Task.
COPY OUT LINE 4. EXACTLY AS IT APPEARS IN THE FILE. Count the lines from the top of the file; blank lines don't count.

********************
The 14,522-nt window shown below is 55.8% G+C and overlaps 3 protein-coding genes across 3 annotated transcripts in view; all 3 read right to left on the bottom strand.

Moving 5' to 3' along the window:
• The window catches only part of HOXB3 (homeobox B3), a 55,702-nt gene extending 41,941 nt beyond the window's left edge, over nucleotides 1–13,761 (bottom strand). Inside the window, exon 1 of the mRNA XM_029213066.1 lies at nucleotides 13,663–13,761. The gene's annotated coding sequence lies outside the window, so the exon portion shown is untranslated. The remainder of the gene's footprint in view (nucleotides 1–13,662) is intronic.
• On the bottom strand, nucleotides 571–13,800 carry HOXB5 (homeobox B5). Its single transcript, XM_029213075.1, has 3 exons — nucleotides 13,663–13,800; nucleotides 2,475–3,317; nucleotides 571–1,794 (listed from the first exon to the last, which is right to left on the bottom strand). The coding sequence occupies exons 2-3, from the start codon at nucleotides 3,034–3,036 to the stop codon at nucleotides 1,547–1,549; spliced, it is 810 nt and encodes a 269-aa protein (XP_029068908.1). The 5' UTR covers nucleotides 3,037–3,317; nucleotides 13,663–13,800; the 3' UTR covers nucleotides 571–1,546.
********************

• On the bottom strand, nucleotides 571–13,800 carry HOXB5 (homeobox B5). Its single transcript, XM_029213075.1, has 3 exons — nucleotides 13,663–13,800; nucleotides 2,475–3,317; nucleotides 571–1,794 (listed from the first exon to the last, which is right to left on the bottom strand). The coding sequence occupies exons 2-3, from the start codon at nucleotides 3,034–3,036 to the stop codon at nucleotides 1,547–1,549; spliced, it is 810 nt and encodes a 269-aa protein (XP_029068908.1). The 5' UTR covers nucleotides 3,037–3,317; nucleotides 13,663–13,800; the 3' UTR covers nucleotides 571–1,546.